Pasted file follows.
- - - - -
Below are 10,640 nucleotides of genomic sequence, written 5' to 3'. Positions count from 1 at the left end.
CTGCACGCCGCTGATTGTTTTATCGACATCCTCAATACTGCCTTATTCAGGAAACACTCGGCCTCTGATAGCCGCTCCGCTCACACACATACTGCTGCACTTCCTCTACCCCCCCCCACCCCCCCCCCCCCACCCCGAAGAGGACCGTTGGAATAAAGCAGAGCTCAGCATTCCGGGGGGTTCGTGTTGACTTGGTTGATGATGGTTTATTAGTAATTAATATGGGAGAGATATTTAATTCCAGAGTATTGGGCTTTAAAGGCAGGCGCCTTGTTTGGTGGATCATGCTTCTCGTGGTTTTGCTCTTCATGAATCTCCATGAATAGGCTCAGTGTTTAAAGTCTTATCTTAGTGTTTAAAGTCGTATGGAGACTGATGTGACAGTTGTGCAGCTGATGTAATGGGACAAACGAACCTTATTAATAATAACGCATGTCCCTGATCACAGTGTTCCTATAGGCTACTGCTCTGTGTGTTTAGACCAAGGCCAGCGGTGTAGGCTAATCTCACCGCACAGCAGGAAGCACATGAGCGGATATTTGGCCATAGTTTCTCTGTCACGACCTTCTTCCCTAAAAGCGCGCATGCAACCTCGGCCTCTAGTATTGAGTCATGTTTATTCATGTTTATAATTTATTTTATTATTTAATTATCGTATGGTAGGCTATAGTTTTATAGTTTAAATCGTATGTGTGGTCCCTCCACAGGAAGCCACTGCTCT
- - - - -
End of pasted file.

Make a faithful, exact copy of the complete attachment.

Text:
Below are 10,640 nucleotides of genomic sequence, written 5' to 3'. Positions count from 1 at the left end.
CTGCACGCCGCTGATTGTTTTATCGACATCCTCAATACTGCCTTATTCAGGAAACACTCGGCCTCTGATAGCCGCTCCGCTCACACACATACTGCTGCACTTCCTCTACCCCCCCCCACCCCCCCCCCCCCACCCCGAAGAGGACCGTTGGAATAAAGCAGAGCTCAGCATTCCGGGGGGTTCGTGTTGACTTGGTTGATGATGGTTTATTAGTAATTAATATGGGAGAGATATTTAATTCCAGAGTATTGGGCTTTAAAGGCAGGCGCCTTGTTTGGTGGATCATGCTTCTCGTGGTTTTGCTCTTCATGAATCTCCATGAATAGGCTCAGTGTTTAAAGTCTTATCTTAGTGTTTAAAGTCGTATGGAGACTGATGTGACAGTTGTGCAGCTGATGTAATGGGACAAACGAACCTTATTAATAATAACGCATGTCCCTGATCACAGTGTTCCTATAGGCTACTGCTCTGTGTGTTTAGACCAAGGCCAGCGGTGTAGGCTAATCTCACCGCACAGCAGGAAGCACATGAGCGGATATTTGGCCATAGTTTCTCTGTCACGACCTTCTTCCCTAAAAGCGCGCATGCAACCTCGGCCTCTAGTATTGAGTCATGTTTATTCATGTTTATAATTTATTTTATTATTTAATTATCGTATGGTAGGCTATAGTTTTATAGTTTAAATCGTATGTGTGGTCCCTCCACAGGAAGCCACTGCTCT